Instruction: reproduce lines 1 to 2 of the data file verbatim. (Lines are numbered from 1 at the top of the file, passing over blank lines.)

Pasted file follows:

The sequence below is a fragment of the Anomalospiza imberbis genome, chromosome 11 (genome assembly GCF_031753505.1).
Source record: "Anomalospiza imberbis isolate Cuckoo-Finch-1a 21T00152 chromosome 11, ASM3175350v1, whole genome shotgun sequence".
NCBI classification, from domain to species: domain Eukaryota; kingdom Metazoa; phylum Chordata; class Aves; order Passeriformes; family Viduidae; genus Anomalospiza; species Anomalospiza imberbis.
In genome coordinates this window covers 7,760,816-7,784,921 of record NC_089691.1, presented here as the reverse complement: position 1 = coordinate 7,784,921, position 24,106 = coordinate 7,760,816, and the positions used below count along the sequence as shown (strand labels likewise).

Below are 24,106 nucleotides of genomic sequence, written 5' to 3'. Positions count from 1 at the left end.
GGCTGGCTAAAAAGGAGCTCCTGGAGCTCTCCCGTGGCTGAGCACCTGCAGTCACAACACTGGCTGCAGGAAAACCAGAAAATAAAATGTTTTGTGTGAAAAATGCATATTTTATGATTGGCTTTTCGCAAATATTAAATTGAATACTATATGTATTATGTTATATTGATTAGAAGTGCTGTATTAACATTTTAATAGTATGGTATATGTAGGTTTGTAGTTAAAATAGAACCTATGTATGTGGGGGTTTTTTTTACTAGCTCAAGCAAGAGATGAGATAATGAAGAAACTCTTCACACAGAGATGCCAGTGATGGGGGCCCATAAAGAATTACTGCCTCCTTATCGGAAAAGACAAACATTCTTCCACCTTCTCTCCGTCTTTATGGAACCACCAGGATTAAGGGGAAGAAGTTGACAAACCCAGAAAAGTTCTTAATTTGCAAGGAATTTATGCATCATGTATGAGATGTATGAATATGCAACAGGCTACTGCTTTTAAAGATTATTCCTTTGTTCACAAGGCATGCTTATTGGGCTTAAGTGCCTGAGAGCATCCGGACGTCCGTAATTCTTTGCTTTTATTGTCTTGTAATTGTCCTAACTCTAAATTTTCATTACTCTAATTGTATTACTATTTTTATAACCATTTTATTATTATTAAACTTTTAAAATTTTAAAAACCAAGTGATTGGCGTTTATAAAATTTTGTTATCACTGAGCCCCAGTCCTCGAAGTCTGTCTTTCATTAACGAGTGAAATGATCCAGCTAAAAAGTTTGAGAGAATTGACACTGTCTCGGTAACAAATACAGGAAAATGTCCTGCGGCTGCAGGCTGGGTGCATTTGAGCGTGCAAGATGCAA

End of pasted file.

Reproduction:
The sequence below is a fragment of the Anomalospiza imberbis genome, chromosome 11 (genome assembly GCF_031753505.1).
Source record: "Anomalospiza imberbis isolate Cuckoo-Finch-1a 21T00152 chromosome 11, ASM3175350v1, whole genome shotgun sequence".